Owing to their very interesting specific physical and mechanical properties and their cost-efficient processing, fiber reinforced polymer composites (FRPC) are being increasingly used to make semi-structural, structural and multi-functional components in the aeronautic, electric and automotive industries.
These composite materials are made of complex networks of connected and entangled straight or wavy fibers impregnated by a polymer matrix. During the forming process, the liquid polymer matrix that flows through the complex anisotropic network of reinforcing fibers may induce severe deformation phenomena (e.g. compaction, elongation and shear) that can negatively affect the fibers, therefore altering the end use properties of the composites and reduce their potentialities.
In this project, micro-scale experimental and numerical data (micro-rheometry experiments and fast 3D imaging, modeling and simulation with HPC methods) will be collected and used to build new rheological models at meso-scale, through a rigorous up-scaling process.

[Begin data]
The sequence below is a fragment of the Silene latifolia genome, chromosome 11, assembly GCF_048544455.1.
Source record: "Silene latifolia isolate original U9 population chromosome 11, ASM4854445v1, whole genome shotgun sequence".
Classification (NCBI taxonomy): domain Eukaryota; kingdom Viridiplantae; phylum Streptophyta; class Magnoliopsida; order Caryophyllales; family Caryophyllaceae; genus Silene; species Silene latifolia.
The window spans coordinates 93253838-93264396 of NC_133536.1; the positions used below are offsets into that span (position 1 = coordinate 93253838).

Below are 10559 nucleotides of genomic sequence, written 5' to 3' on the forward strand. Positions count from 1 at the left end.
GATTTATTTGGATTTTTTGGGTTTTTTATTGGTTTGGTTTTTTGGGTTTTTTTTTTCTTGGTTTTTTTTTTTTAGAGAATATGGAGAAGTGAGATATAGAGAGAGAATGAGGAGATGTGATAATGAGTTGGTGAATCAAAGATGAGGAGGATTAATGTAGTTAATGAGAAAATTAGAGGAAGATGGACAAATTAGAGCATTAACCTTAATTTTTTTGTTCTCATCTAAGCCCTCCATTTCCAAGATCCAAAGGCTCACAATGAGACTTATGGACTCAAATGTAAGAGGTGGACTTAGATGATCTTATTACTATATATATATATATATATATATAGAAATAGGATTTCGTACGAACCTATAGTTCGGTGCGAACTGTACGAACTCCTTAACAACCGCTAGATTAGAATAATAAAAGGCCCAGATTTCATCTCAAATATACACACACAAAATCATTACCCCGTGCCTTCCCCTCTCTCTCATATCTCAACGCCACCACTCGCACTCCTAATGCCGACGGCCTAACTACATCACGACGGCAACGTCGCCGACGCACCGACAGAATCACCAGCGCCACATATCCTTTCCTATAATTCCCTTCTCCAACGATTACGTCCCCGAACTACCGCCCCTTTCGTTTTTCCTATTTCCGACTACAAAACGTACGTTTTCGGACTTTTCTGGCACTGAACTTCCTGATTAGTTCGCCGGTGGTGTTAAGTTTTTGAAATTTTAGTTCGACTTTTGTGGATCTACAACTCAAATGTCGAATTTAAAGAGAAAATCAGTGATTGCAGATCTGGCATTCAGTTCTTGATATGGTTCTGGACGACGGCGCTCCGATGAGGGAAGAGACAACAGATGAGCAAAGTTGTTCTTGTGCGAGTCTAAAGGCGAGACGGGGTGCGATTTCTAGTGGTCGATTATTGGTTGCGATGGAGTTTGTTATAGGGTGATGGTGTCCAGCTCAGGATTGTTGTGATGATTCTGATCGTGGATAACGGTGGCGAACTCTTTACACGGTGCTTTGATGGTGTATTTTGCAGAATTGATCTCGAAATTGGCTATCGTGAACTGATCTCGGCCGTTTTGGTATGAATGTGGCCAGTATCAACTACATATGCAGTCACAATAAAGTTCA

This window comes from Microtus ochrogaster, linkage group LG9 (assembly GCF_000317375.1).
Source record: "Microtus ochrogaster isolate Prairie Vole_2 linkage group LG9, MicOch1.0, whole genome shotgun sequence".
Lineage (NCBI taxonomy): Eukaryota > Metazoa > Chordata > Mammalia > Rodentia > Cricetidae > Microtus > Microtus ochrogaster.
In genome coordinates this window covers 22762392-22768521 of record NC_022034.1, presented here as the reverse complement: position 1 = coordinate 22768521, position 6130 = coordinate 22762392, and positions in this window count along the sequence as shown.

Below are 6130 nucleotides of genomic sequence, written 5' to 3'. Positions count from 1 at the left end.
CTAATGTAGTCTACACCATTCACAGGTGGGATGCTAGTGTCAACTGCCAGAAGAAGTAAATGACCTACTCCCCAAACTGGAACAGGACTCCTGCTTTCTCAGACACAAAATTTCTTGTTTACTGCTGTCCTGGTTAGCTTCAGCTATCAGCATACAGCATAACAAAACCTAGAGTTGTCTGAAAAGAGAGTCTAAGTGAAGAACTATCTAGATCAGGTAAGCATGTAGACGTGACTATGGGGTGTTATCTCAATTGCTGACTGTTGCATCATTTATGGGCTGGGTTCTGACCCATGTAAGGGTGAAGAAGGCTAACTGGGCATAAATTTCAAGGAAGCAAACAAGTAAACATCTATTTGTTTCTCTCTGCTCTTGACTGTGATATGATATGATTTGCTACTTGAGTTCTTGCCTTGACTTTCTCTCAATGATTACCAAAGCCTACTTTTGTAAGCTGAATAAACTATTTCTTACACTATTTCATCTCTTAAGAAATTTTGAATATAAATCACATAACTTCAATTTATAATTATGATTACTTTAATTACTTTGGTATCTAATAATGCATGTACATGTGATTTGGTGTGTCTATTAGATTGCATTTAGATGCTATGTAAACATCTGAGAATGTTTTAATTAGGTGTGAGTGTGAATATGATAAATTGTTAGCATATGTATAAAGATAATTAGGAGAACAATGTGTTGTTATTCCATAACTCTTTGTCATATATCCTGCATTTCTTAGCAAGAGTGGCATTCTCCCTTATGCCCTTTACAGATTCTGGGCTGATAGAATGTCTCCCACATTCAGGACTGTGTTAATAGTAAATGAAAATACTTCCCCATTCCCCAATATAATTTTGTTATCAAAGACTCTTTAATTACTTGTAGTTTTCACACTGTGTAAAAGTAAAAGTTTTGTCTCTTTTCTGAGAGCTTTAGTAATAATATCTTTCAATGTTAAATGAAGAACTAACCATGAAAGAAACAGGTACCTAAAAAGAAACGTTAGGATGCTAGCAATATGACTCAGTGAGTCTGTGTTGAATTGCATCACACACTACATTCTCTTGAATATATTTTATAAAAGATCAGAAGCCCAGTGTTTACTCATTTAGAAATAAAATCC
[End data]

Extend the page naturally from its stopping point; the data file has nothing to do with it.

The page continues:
The objective is to connect micro-scale phenomena to meso-scale behaviour and answer some of the crucial questions below:
What are the spatial distributions and orientations of the fibers in the matrix? How do fibers or fiber bundles translate, rotate and deform in the suspension flow? How many fiber-fiber contacts per fiber are there and how do these contacts evolve?
What are the impacts of such microstructural phenomena on the meso-scale stress levels? Is a continuum meso-scale description of the system relevant and if yes, what are its properties? What information can we use to improve the knowledge and the control at the process scale?
This project involves a collaboration between 3SR, LGP2, Mines School of Paris (Paris Tech), and the Laboratory J-A Dieudonné of Nice.
The first results of the project were presented in 2015 at the 19th French Day for Composites conference.